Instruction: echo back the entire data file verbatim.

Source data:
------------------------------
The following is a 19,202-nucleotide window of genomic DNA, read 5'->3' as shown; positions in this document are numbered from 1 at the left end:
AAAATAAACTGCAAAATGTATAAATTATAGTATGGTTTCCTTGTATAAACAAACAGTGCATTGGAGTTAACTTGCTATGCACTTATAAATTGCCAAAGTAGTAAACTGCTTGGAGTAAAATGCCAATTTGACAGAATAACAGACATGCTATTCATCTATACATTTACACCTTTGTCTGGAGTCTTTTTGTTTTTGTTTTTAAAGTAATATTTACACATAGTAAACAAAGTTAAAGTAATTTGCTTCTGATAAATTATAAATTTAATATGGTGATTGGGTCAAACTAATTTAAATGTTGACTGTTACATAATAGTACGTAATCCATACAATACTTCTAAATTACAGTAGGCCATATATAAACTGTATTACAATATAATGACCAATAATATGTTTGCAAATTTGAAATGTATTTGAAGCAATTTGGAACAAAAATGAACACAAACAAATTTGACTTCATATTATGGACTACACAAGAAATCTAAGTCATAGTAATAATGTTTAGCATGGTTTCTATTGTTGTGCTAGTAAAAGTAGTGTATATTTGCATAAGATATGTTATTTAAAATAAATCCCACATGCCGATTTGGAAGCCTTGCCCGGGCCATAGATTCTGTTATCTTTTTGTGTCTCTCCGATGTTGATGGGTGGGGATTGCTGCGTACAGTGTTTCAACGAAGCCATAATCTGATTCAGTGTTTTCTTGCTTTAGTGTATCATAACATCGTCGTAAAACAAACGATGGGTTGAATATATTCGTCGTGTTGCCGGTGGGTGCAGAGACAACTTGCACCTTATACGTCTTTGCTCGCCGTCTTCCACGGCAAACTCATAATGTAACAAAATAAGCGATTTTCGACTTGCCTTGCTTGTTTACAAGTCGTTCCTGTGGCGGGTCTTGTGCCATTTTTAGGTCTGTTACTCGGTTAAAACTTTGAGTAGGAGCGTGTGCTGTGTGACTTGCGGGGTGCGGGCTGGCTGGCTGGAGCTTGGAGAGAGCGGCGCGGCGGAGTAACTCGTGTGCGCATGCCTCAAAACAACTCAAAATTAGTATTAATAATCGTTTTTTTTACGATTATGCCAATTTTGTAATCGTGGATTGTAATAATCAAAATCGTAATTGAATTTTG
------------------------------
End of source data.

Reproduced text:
The following is a 19,202-nucleotide window of genomic DNA, read 5'->3' as shown; positions in this document are numbered from 1 at the left end:
AAAATAAACTGCAAAATGTATAAATTATAGTATGGTTTCCTTGTATAAACAAACAGTGCATTGGAGTTAACTTGCTATGCACTTATAAATTGCCAAAGTAGTAAACTGCTTGGAGTAAAATGCCAATTTGACAGAATAACAGACATGCTATTCATCTATACATTTACACCTTTGTCTGGAGTCTTTTTGTTTTTGTTTTTAAAGTAATATTTACACATAGTAAACAAAGTTAAAGTAATTTGCTTCTGATAAATTATAAATTTAATATGGTGATTGGGTCAAACTAATTTAAATGTTGACTGTTACATAATAGTACGTAATCCATACAATACTTCTAAATTACAGTAGGCCATATATAAACTGTATTACAATATAATGACCAATAATATGTTTGCAAATTTGAAATGTATTTGAAGCAATTTGGAACAAAAATGAACACAAACAAATTTGACTTCATATTATGGACTACACAAGAAATCTAAGTCATAGTAATAATGTTTAGCATGGTTTCTATTGTTGTGCTAGTAAAAGTAGTGTATATTTGCATAAGATATGTTATTTAAAATAAATCCCACATGCCGATTTGGAAGCCTTGCCCGGGCCATAGATTCTGTTATCTTTTTGTGTCTCTCCGATGTTGATGGGTGGGGATTGCTGCGTACAGTGTTTCAACGAAGCCATAATCTGATTCAGTGTTTTCTTGCTTTAGTGTATCATAACATCGTCGTAAAACAAACGATGGGTTGAATATATTCGTCGTGTTGCCGGTGGGTGCAGAGACAACTTGCACCTTATACGTCTTTGCTCGCCGTCTTCCACGGCAAACTCATAATGTAACAAAATAAGCGATTTTCGACTTGCCTTGCTTGTTTACAAGTCGTTCCTGTGGCGGGTCTTGTGCCATTTTTAGGTCTGTTACTCGGTTAAAACTTTGAGTAGGAGCGTGTGCTGTGTGACTTGCGGGGTGCGGGCTGGCTGGCTGGAGCTTGGAGAGAGCGGCGCGGCGGAGTAACTCGTGTGCGCATGCCTCAAAACAACTCAAAATTAGTATTAATAATCGTTTTTTTTACGATTATGCCAATTTTGTAATCGTGGATTGTAATAATCAAAATCGTAATTGAATTTTG